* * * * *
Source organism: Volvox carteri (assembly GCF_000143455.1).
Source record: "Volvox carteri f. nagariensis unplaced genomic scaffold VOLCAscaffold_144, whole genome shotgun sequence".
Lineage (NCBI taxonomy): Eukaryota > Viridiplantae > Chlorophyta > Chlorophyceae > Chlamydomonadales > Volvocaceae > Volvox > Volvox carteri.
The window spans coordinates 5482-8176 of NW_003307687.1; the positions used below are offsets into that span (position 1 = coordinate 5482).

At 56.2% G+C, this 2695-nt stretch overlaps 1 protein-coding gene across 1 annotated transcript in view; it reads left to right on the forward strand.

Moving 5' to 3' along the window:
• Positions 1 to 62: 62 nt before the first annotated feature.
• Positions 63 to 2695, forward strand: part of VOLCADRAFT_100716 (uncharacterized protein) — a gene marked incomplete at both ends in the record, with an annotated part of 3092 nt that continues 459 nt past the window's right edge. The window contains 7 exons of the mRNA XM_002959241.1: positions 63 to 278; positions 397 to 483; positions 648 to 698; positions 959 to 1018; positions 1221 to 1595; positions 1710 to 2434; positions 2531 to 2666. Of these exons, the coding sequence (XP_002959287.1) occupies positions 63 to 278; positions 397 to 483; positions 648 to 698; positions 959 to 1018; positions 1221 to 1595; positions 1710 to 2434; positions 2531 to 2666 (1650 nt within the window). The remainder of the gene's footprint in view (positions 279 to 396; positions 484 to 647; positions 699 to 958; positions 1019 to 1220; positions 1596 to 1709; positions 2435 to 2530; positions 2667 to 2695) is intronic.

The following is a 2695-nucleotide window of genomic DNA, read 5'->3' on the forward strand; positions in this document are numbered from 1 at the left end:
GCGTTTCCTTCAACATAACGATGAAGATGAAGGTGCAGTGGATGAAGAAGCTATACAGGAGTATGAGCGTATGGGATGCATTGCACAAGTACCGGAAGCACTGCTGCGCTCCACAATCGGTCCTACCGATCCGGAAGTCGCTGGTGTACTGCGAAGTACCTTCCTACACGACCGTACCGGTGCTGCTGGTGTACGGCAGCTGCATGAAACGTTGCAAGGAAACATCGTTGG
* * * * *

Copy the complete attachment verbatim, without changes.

Source organism: Volvox carteri (assembly GCF_000143455.1).
Source record: "Volvox carteri f. nagariensis unplaced genomic scaffold VOLCAscaffold_144, whole genome shotgun sequence".
Lineage (NCBI taxonomy): Eukaryota > Viridiplantae > Chlorophyta > Chlorophyceae > Chlamydomonadales > Volvocaceae > Volvox > Volvox carteri.
The window spans coordinates 5482-8176 of NW_003307687.1; the positions used below are offsets into that span (position 1 = coordinate 5482).

At 56.2% G+C, this 2695-nt stretch overlaps 1 protein-coding gene across 1 annotated transcript in view; it reads left to right on the forward strand.

Moving 5' to 3' along the window:
• Positions 1 to 62: 62 nt before the first annotated feature.
• Positions 63 to 2695, forward strand: part of VOLCADRAFT_100716 (uncharacterized protein) — a gene marked incomplete at both ends in the record, with an annotated part of 3092 nt that continues 459 nt past the window's right edge. The window contains 7 exons of the mRNA XM_002959241.1: positions 63 to 278; positions 397 to 483; positions 648 to 698; positions 959 to 1018; positions 1221 to 1595; positions 1710 to 2434; positions 2531 to 2666. Of these exons, the coding sequence (XP_002959287.1) occupies positions 63 to 278; positions 397 to 483; positions 648 to 698; positions 959 to 1018; positions 1221 to 1595; positions 1710 to 2434; positions 2531 to 2666 (1650 nt within the window). The remainder of the gene's footprint in view (positions 279 to 396; positions 484 to 647; positions 699 to 958; positions 1019 to 1220; positions 1596 to 1709; positions 2435 to 2530; positions 2667 to 2695) is intronic.

The following is a 2695-nucleotide window of genomic DNA, read 5'->3' on the forward strand; positions in this document are numbered from 1 at the left end:
GCGTTTCCTTCAACATAACGATGAAGATGAAGGTGCAGTGGATGAAGAAGCTATACAGGAGTATGAGCGTATGGGATGCATTGCACAAGTACCGGAAGCACTGCTGCGCTCCACAATCGGTCCTACCGATCCGGAAGTCGCTGGTGTACTGCGAAGTACCTTCCTACACGACCGTACCGGTGCTGCTGGTGTACGGCAGCTGCATGAAACGTTGCAAGGAAACATCGTTGG